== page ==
It is important to notice, that the last time the absolute fatalism in the economic area is replaced by a liberal one. "Ironness" of the economic laws is accepted here, but, most probably, not as inexorabliness, but as heartlessness, hardness, and cruelty. "The laws of the market are cruel, but the society, by means of the state, can interfere with its actions, in order to bridle the passions and mitigate the consequences of the spontaneous market". Thus, in the given case, though the objective force of the economic laws is admitted, at the same time, it shows their moral defectiveness, which makes them rather alien and hostile for the majority of the people. Here, the government is offered a little comic role, as a "lubricator" of the iron laws (to keep them from clanking) without, indeed, any hope for improvement. The supporters of the "regulated market ", if I am to understand, are trying to remain seated on two chairs at once, and, as a rule, are falling from both.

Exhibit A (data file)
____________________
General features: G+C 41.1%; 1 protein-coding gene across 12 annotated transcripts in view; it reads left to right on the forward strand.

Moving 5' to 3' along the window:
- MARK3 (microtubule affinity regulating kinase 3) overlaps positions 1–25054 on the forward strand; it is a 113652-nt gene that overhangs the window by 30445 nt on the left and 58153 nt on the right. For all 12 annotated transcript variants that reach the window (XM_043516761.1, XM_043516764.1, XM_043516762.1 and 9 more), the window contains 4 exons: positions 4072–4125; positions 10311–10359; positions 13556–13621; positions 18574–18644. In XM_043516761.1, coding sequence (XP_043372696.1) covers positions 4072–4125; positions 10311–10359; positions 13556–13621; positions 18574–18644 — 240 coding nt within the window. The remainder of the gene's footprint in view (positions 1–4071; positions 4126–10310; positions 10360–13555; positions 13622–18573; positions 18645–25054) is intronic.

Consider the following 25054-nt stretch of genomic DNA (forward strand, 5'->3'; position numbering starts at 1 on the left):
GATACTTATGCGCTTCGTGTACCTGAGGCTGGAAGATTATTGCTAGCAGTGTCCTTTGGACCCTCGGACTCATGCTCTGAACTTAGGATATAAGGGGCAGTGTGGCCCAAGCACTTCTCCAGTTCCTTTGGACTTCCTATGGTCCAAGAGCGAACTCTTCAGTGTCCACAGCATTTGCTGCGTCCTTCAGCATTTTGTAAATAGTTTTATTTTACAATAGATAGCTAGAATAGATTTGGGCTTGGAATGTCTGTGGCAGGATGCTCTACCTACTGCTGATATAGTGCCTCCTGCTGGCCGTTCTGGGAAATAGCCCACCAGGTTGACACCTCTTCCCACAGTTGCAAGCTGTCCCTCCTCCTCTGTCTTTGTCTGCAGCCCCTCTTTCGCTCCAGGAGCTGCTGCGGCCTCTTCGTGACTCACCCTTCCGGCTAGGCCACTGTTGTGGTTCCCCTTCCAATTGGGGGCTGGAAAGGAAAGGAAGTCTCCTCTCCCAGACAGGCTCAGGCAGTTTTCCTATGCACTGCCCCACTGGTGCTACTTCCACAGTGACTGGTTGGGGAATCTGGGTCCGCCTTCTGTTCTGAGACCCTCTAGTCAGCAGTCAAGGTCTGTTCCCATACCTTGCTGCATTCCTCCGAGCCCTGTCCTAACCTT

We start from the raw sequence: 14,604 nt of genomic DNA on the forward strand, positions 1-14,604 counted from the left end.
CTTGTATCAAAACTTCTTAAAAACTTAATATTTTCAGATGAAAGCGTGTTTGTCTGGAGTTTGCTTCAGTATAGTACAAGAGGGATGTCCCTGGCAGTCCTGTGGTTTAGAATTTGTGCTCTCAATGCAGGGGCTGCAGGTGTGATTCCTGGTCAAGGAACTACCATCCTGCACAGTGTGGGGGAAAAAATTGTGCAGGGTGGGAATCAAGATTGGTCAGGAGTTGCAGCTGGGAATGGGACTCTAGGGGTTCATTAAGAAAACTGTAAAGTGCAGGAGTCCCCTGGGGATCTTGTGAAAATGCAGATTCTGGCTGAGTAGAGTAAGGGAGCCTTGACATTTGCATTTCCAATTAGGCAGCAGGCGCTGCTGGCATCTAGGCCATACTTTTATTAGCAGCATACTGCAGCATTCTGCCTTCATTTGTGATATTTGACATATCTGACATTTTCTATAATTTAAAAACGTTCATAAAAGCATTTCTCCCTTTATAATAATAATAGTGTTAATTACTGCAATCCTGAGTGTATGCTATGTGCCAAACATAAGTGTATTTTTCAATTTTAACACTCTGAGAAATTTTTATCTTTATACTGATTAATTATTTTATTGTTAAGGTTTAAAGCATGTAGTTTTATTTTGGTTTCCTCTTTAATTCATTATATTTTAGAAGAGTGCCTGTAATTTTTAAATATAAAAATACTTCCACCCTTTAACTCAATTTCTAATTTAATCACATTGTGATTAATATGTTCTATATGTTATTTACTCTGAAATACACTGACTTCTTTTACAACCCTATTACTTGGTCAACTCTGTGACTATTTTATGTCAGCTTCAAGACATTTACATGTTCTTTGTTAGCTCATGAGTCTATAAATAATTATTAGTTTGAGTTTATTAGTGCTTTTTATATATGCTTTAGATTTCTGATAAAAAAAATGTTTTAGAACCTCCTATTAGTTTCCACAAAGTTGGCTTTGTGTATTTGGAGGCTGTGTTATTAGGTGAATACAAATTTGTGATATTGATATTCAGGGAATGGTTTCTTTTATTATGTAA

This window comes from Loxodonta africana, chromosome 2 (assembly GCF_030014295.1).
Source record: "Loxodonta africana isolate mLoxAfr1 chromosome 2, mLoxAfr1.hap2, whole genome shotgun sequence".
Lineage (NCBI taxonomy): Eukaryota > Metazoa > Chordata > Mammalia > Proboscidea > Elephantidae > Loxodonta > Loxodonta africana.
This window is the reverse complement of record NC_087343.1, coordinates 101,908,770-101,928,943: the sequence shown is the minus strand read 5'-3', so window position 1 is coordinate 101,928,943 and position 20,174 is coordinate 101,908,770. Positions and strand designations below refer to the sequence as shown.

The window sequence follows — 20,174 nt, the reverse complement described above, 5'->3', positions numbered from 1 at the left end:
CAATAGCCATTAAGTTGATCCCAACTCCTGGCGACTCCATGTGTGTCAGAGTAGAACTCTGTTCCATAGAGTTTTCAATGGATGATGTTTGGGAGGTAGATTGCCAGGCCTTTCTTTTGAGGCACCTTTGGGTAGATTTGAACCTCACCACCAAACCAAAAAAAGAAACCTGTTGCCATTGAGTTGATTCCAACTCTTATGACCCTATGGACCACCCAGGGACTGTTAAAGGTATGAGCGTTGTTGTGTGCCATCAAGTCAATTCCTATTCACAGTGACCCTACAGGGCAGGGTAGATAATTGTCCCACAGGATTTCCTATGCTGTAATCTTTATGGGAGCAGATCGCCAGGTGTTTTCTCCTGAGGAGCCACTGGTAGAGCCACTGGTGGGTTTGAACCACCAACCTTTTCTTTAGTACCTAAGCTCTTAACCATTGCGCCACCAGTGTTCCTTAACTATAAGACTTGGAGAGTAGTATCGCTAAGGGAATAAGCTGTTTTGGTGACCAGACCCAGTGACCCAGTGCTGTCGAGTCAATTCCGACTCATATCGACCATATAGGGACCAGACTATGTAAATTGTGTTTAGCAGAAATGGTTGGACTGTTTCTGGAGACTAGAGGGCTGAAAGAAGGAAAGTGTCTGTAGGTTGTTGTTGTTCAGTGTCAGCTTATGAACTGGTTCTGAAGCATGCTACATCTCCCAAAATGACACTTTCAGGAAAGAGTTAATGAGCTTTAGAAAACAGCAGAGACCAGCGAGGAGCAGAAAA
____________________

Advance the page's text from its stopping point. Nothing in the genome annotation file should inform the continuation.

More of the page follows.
The unsteadiness and ambiguity of the moderate fatalism induces the most active minds to pass to the following step - to reject completely the abstract economic laws and to declare government as a sovereign ruler and legislator of the economic life. Namely, the government, here creates and legally fixes "uniform rules of the economic game", which all of it's participants, managing in the given territory, are obliged to observe strictly. Thus, the once almighty economic laws receive the modest role of national customs or peculiarities, which should be taken into account while drawing up of rules of game. But who, tell me, presently may vouch for viability of any cabinet? As a result, the instability of a situation, connected with the changing of political tendencies and tastes of the government on the one hand, and the absence of the firm and objective goals in economic activity on the other, stimulates the most hazardous and vigorous players in "economics", either to bypass, or directly deny the governmental decrees. From here originates, and by it is fed, the powerful and well-organized sector of the "shadow" economy: not paying (in opposition to the "light" one) taxes, or even establishing it's own "rates", with which the state conducts eternal, ruthless, and, in the final account, a fruitless war for incomes.